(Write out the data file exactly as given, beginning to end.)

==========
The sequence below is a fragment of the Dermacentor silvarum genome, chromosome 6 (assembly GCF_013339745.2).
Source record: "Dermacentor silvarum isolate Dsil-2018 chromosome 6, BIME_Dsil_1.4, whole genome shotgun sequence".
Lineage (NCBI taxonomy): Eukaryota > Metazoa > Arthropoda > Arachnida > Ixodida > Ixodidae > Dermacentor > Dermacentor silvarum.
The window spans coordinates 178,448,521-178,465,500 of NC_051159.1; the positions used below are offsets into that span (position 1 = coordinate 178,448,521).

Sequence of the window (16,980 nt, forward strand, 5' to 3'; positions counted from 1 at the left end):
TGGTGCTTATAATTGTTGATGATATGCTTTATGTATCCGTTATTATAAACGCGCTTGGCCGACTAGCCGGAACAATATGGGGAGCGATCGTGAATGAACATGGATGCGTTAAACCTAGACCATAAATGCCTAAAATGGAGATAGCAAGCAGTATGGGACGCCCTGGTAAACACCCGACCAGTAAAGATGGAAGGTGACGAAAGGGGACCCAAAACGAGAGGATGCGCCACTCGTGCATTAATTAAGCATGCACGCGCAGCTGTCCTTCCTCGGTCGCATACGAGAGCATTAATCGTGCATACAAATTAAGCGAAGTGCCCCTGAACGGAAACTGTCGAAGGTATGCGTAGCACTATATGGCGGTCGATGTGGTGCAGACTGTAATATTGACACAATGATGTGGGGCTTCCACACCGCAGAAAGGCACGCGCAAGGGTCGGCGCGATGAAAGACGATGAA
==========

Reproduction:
The sequence below is a fragment of the Dermacentor silvarum genome, chromosome 6 (assembly GCF_013339745.2).
Source record: "Dermacentor silvarum isolate Dsil-2018 chromosome 6, BIME_Dsil_1.4, whole genome shotgun sequence".
Lineage (NCBI taxonomy): Eukaryota > Metazoa > Arthropoda > Arachnida > Ixodida > Ixodidae > Dermacentor > Dermacentor silvarum.
The window spans coordinates 178,448,521-178,465,500 of NC_051159.1; the positions used below are offsets into that span (position 1 = coordinate 178,448,521).

Sequence of the window (16,980 nt, forward strand, 5' to 3'; positions counted from 1 at the left end):
TGGTGCTTATAATTGTTGATGATATGCTTTATGTATCCGTTATTATAAACGCGCTTGGCCGACTAGCCGGAACAATATGGGGAGCGATCGTGAATGAACATGGATGCGTTAAACCTAGACCATAAATGCCTAAAATGGAGATAGCAAGCAGTATGGGACGCCCTGGTAAACACCCGACCAGTAAAGATGGAAGGTGACGAAAGGGGACCCAAAACGAGAGGATGCGCCACTCGTGCATTAATTAAGCATGCACGCGCAGCTGTCCTTCCTCGGTCGCATACGAGAGCATTAATCGTGCATACAAATTAAGCGAAGTGCCCCTGAACGGAAACTGTCGAAGGTATGCGTAGCACTATATGGCGGTCGATGTGGTGCAGACTGTAATATTGACACAATGATGTGGGGCTTCCACACCGCAGAAAGGCACGCGCAAGGGTCGGCGCGATGAAAGACGATGAA